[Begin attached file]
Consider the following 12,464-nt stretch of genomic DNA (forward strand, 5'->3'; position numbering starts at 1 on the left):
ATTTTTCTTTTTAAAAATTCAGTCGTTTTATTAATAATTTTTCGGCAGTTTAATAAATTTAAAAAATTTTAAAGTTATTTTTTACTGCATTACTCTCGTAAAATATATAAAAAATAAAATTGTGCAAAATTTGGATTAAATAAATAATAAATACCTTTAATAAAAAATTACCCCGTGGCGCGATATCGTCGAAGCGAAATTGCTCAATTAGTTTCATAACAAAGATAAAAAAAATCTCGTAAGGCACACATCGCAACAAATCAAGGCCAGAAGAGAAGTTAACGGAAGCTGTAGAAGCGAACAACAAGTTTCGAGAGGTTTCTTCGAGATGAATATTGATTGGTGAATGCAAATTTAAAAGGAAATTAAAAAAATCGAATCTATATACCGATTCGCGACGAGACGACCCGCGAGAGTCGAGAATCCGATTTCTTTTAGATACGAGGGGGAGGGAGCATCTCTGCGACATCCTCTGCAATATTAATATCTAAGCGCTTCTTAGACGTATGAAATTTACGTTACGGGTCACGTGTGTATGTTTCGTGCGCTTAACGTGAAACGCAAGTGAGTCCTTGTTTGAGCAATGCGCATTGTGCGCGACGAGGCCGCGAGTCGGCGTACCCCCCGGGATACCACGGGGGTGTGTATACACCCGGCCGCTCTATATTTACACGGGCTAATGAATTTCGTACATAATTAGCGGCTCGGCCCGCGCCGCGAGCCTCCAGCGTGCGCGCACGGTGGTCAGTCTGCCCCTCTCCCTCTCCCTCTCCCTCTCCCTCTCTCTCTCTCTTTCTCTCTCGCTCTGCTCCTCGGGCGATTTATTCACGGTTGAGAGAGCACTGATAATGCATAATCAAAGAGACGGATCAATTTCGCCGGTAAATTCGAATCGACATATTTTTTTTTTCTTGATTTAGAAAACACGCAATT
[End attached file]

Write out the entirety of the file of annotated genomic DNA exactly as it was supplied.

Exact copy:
Consider the following 12,464-nt stretch of genomic DNA (forward strand, 5'->3'; position numbering starts at 1 on the left):
ATTTTTCTTTTTAAAAATTCAGTCGTTTTATTAATAATTTTTCGGCAGTTTAATAAATTTAAAAAATTTTAAAGTTATTTTTTACTGCATTACTCTCGTAAAATATATAAAAAATAAAATTGTGCAAAATTTGGATTAAATAAATAATAAATACCTTTAATAAAAAATTACCCCGTGGCGCGATATCGTCGAAGCGAAATTGCTCAATTAGTTTCATAACAAAGATAAAAAAAATCTCGTAAGGCACACATCGCAACAAATCAAGGCCAGAAGAGAAGTTAACGGAAGCTGTAGAAGCGAACAACAAGTTTCGAGAGGTTTCTTCGAGATGAATATTGATTGGTGAATGCAAATTTAAAAGGAAATTAAAAAAATCGAATCTATATACCGATTCGCGACGAGACGACCCGCGAGAGTCGAGAATCCGATTTCTTTTAGATACGAGGGGGAGGGAGCATCTCTGCGACATCCTCTGCAATATTAATATCTAAGCGCTTCTTAGACGTATGAAATTTACGTTACGGGTCACGTGTGTATGTTTCGTGCGCTTAACGTGAAACGCAAGTGAGTCCTTGTTTGAGCAATGCGCATTGTGCGCGACGAGGCCGCGAGTCGGCGTACCCCCCGGGATACCACGGGGGTGTGTATACACCCGGCCGCTCTATATTTACACGGGCTAATGAATTTCGTACATAATTAGCGGCTCGGCCCGCGCCGCGAGCCTCCAGCGTGCGCGCACGGTGGTCAGTCTGCCCCTCTCCCTCTCCCTCTCCCTCTCCCTCTCTCTCTCTCTTTCTCTCTCGCTCTGCTCCTCGGGCGATTTATTCACGGTTGAGAGAGCACTGATAATGCATAATCAAAGAGACGGATCAATTTCGCCGGTAAATTCGAATCGACATATTTTTTTTTTCTTGATTTAGAAAACACGCAATT